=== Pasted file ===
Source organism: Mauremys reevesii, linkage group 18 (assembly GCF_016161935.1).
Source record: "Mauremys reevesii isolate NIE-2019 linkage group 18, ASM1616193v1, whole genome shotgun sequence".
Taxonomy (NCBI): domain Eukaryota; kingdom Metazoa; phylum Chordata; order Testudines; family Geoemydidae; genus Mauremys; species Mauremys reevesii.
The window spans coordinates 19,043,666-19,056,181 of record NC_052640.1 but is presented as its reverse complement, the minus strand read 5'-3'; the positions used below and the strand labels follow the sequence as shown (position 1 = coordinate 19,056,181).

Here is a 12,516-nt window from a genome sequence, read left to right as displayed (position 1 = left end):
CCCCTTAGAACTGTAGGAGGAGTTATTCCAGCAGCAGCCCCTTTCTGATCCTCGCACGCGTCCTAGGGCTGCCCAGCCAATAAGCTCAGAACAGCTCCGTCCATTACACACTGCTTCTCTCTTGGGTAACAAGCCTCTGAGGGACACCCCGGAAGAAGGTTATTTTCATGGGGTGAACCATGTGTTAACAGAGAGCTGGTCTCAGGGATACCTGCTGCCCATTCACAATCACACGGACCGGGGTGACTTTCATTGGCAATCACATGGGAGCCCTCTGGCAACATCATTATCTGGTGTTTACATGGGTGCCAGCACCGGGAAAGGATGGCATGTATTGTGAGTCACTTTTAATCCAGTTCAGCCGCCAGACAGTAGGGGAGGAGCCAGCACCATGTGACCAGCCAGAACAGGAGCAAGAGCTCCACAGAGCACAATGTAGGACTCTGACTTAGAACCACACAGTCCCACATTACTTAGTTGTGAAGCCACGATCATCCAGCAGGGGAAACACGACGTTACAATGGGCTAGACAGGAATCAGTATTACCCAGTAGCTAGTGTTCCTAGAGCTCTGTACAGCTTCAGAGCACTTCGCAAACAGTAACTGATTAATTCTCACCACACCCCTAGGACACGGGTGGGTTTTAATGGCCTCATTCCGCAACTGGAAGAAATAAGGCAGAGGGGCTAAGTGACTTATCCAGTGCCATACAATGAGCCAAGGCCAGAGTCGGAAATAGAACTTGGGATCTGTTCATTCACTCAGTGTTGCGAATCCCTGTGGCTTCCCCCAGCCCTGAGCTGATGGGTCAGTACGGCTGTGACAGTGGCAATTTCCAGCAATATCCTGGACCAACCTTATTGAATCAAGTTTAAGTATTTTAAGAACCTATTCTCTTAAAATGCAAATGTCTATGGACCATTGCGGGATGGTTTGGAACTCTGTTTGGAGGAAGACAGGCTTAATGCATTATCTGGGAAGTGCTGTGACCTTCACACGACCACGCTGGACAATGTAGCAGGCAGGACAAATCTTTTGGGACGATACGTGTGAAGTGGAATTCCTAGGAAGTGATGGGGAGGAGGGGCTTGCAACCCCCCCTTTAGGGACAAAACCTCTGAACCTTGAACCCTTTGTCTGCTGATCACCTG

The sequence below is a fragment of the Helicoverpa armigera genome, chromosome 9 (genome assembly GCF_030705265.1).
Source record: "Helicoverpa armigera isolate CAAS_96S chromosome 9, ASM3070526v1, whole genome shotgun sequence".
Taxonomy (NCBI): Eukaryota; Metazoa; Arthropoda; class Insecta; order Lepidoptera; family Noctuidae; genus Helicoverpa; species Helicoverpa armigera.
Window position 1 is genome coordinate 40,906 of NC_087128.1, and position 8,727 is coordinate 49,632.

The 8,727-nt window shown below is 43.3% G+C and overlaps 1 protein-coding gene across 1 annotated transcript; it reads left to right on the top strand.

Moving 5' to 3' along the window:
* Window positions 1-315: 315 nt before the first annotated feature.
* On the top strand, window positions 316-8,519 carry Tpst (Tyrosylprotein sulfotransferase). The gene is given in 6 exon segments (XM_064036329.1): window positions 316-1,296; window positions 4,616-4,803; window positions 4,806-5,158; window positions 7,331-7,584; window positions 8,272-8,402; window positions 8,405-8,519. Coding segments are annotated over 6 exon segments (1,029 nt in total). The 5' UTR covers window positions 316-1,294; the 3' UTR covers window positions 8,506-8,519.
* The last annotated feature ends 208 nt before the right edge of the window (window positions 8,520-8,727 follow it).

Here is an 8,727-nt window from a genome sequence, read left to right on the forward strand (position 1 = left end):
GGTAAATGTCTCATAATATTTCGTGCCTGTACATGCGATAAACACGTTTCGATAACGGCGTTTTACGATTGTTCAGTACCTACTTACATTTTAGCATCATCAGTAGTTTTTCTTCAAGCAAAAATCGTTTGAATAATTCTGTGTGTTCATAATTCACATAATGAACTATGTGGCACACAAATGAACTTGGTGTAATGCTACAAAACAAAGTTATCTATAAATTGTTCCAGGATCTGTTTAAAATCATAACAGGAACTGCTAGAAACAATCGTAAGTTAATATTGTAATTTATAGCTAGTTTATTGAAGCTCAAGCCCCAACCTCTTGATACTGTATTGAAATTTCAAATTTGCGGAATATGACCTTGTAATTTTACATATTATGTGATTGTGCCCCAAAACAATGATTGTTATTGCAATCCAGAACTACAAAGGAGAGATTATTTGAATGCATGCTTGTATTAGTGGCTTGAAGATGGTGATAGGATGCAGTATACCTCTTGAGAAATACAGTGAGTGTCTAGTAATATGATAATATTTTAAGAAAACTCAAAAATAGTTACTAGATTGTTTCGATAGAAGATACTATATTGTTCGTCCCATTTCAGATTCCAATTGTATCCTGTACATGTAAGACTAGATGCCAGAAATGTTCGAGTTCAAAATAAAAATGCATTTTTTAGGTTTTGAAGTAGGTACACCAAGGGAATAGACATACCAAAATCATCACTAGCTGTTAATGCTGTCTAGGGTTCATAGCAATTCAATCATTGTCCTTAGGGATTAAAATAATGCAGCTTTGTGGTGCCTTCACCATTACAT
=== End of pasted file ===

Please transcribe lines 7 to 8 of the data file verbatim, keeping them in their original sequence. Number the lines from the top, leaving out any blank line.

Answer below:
The sequence below is a fragment of the Helicoverpa armigera genome, chromosome 9 (genome assembly GCF_030705265.1).
Source record: "Helicoverpa armigera isolate CAAS_96S chromosome 9, ASM3070526v1, whole genome shotgun sequence".